As we have stressed on previous occasions, our focus is primarily on the business side of the economy, and within that, on the part that produces the greatest share of gross economic output, namely manufacturing. This is of course in keeping with the cause-effect vector mentioned above. The charts below show a somewhat broader array of data, i.e. they are not only about manufacturing.
Economic Data Snapshot
The aggregate data on business sales, inventories, employment, etc. are mainly updated until the end of October, resp. November. This is simply due to the respective official update frequencies. However, we can already infer from recent more up-to-date data releases (such as the Fed district surveys), that the trends shown in these charts are so far persisting.
Obviously, the last time declining business sales and a rising inventory-to-sales ratio were considered good things was “never”.
Business sales by sector: y/Y change rate in overall sales (red), retail sales (green), wholesaler sales (purple), manufacturers sales (magenta) vs. the inventory-to-sales ratio (yellow area) – click to enlarge.
In typical business cycle fashion, industries in the higher stages of the production structure (further removed from the consumer) are showing the greatest volatility and are currently suffering the most due to the incipient downturn.
This chart shows overall business sales in the yellow area and disaggregates the inventory-to-sales ratio (I/S) by sector. Retail I/S (purple), overall business I/S (blue), wholesalers I/S (green), manufacturers I/S (red) – click to enlarge.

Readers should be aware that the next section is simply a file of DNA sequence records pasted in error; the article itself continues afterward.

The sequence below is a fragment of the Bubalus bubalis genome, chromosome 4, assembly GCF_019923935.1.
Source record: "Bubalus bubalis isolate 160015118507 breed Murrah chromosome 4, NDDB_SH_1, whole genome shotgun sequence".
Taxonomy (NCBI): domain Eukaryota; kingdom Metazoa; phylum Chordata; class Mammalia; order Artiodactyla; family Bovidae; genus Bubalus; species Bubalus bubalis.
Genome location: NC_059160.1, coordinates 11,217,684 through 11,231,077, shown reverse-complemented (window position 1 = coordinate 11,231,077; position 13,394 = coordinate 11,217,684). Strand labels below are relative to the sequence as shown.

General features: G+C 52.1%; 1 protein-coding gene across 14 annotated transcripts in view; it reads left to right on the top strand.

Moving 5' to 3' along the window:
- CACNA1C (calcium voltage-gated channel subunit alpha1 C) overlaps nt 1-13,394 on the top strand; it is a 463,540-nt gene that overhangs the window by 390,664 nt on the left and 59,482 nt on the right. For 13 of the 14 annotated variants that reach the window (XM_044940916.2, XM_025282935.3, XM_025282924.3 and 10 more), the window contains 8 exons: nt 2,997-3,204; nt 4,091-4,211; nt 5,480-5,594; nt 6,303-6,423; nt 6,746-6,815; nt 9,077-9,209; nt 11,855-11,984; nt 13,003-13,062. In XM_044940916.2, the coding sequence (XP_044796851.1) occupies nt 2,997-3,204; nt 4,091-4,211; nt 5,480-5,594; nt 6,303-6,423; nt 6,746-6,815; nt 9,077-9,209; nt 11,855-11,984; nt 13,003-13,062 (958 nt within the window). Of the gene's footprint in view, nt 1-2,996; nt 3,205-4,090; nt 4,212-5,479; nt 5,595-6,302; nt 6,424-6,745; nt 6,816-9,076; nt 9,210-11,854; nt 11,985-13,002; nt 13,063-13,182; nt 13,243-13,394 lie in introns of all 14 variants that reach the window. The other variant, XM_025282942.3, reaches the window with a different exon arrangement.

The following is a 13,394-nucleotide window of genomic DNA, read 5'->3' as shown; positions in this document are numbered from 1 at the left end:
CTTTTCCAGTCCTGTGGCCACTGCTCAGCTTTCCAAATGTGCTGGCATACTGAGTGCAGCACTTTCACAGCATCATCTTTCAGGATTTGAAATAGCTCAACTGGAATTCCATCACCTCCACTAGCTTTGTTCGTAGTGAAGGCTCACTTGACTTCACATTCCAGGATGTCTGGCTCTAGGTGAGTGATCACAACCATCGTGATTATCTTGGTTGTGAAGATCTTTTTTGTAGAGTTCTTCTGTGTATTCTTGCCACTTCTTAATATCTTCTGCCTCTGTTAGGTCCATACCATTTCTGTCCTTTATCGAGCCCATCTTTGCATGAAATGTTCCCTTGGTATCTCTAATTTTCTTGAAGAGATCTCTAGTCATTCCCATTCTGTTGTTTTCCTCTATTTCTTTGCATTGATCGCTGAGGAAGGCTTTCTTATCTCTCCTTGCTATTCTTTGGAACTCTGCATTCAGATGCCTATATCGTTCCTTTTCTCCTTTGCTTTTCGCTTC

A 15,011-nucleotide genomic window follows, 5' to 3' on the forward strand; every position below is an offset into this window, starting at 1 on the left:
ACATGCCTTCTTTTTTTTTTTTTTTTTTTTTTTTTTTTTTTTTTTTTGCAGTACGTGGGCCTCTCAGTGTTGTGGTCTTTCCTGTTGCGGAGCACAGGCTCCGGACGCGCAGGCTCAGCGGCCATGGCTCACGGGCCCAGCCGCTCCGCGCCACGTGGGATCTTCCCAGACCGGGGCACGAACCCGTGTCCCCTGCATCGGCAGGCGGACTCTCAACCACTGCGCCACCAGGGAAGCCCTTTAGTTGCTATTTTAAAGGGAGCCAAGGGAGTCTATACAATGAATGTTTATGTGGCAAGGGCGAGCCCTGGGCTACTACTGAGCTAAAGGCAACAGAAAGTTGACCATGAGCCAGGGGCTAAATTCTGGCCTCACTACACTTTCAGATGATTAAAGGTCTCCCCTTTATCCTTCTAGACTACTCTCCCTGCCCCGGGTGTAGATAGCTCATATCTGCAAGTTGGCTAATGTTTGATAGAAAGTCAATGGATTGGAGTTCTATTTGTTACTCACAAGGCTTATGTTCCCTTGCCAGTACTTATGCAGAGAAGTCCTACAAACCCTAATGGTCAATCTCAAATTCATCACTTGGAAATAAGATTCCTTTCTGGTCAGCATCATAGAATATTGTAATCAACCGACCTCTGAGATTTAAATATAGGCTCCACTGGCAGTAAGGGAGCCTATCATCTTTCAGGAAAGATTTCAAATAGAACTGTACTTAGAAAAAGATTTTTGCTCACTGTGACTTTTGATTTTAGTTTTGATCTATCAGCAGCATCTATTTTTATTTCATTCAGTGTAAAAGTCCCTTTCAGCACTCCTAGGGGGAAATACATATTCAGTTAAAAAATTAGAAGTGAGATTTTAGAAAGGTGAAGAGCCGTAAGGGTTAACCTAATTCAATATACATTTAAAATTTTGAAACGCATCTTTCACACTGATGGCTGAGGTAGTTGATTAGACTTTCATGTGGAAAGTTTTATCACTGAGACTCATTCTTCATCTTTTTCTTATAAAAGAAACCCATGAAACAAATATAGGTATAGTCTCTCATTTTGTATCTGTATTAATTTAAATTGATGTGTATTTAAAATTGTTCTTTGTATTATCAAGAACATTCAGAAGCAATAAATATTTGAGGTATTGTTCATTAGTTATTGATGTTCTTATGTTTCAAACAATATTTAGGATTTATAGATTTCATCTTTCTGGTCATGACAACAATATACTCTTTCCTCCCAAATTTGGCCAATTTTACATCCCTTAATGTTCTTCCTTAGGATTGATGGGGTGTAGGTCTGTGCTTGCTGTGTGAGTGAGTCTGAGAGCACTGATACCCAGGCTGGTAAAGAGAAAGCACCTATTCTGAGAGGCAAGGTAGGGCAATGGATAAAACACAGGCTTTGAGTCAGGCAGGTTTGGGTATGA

The next two charts show growth in total business sales and inventories relative to growth in employment:
What is noteworthy about the foregoing two charts is that a large gap has developed between employment growth and business sales – the last time such a gap was seen was when it occurred to the upside, as the recovery in business sales (not surprisingly) led the the recovery in official unemployment data after the GFC.
It is fair to assume that business sales haven’t lost their leading indicator qualities. Keep in mind though that employment data have become quite skewed though by the surge in part-time jobs (which leads to what used to be counted as one job being counted as two) and the sharp decline in the labor force.
Another comparison chart worth looking at is the following, which contrasts business sales with junk bond spreads. The negative correlation between these two data series is more direct, although slight leads and lags do of course happen as well:
Lastly, as an addendum to the data on retail sales, here is a chart of the Redbook Index (weekly y/y growth rate in same-store sales). Over the past year this indicator has weakened considerably:
Redbook Index: a sales-weighted index of year-over-year same-store sales growth in a sample of large US general merchandise retailers representing about 9,000 stores.
None of this looks particularly encouraging, but it needs to be stressed that there is no guarantee yet that this weakness will lead to an official recession in the near term. However, if a recession is indeed in store, we should expect more definitive signals to this effect to emerge quite early next year.
Additional Remarks – Production Structure and Yield Curve
The long period of ZIRP and historically strong money supply growth has kept our boom-bust index – the ratio of capital to consumer goods production – moving sideways at an extremely elevated level for an unusually long time. We can infer from this that there is probably more capital malinvestment in the economy than is superficially obvious.